• lyndia

        I live a block from a charter school. I have never seen a police car up their for a fight or distrubance. No matter what kind of resources you have or how highly a teacher is trained, some chidren do not value education and they come to school to destroy and disrupt. Very few students are pushed out of the public school system. If they are “pushed” out they usually go to night school. Charter schools will not touch them.

  • Julie

    Any student can apply to a charter school, and admission is determined by lottery, i.e. the luck of the draw. So, YES, there definitely are lower-achieving students and Special Needs kids. I can verify that, as my daughter is a Special Needs teacher at a Chicago charter school.

    • tom sharp

      It’s a “selective lottery” parents have to apply for the lottery, that means they have to give damn! You don’t get it. The value parents put on education and the kids’ willingness and desire to learn are the key variables, not the teacher, not the school. Want to try sending kids from your school to a ghetto public school (especially, but not necessarily, a high school) and have their kids come to you. I’ll bet the kids from your school will still have higher scores a year later! You’ll be handling disruptive punks and 10 on 1 fights in the hall while your kids are in their seats learning something in the ghetto.

  • Kat

    Just so you know, not all charter schools in Chicago are non-union, and some faculties have voted for unions in order to receive union protections. Charters in Chicago are not able to join the Chicago Teachers Union. I think the claims that many of the Charters make about the percentage of their students who are admitted to college should be your next investigation. I am willing to bet that many are being accepted into corporate for-profit institutions, where the standard for admission is incredibly low, and the cost can be much higher than an state or community college!

  • Kenny

    I saw a special on charter schools and can’t understand why anyone wouldn’t want their kids in them. They weed out the bad apples, and demand excellence from the teachers as well as the students. Teachers are compensated for performance. How can that be bad? If you suck, you’re gone. Unfortunately the unions aren’t all about what they used to be, protecting workers from slave labor tactics and unfair treatment, etc. The only purpose for unions in today’s society is to squeeze employers to get the maximum amount of pay and benefits, regardless of what may be deserved. What is wrong with competition among teachers to be the best they can be, rather than be locked into a contract whether or not they deserve the compensation they are contracted to receive.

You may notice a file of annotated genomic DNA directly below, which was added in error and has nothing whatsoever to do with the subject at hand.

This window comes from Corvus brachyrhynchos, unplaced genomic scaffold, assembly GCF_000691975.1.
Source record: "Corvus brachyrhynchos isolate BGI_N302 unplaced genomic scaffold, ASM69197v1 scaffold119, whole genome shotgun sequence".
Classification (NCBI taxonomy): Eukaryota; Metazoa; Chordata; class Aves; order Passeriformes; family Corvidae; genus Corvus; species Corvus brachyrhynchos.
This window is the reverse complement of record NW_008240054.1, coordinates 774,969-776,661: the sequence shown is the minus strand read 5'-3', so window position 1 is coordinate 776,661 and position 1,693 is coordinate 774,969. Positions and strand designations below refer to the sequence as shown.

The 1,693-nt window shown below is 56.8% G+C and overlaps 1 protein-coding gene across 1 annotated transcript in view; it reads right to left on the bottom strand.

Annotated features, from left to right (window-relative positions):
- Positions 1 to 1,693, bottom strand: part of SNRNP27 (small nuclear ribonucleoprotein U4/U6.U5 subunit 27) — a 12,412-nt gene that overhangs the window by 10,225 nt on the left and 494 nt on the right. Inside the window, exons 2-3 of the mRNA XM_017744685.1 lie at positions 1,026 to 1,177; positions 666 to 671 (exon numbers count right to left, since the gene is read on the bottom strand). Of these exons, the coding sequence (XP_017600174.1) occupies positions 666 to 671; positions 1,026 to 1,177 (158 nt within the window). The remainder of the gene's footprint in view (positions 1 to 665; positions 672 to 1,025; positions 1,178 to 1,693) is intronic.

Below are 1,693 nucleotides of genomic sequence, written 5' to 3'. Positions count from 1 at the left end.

• Katie

      I completely agree and I am a teacher in a charter school. I currently make 20% less than my peers in CPS and I work an average of 60 hours a week. My “work day” is also longer, and I put in an incredible amount of hours after school ends and on the weekends. All this for the kids. Not the select-best-of-the-best kids others have suggested are in charter schools. My student population is 99% free/reduced lunch, 100% African American, 15% SPED, and ALL are excelling in my classroom.

      • Aubrietta

        Katie- Hi, I don’t know much regarding CPS and the other schools in chicago, but I need help in get my child in a GREAT school. My daughter is a very bright, expressive and determine 4yr old. My Daughter is also speech delayed. She aged out of Early Intervention a year ago and I am very reluctant in placing her in our neighborhood school based on academic ratings,community reviews and the area. We’ve lived in chicago for 2.5yrs and don’t have much resources, nor people to depend on. I seriously need advice, because I don’t know what options I have..If you or anyone else reading this could email me or reply that will direct us a step forth in a better education for my child and a relief for me. Thanks!

  • Lyndia

    Parents, PLEASE listen to me. If you have a child that is not a discipline problem and is ready, willing and able to learn, DO NOT PUT THEM IN A CPS SCHOOL. Go private, charter, demonstration, religious, or home school. I know that there are some good public schools but I do not trust them. Katie, your 15% special education must have a slight learning problem which can usually be corrected, however, if you have 1 only one student with a severe behavior problem you would be singing a different song.

blog comments powered by Disqus
Daily Weather Reports Delivered To You!SIGN UP NOW: Get daily weather reports every morning from meteorologist Steve Baskerville!
CBS Sports Radio RoundupGet your latest sports talk from across the country.

Listen Live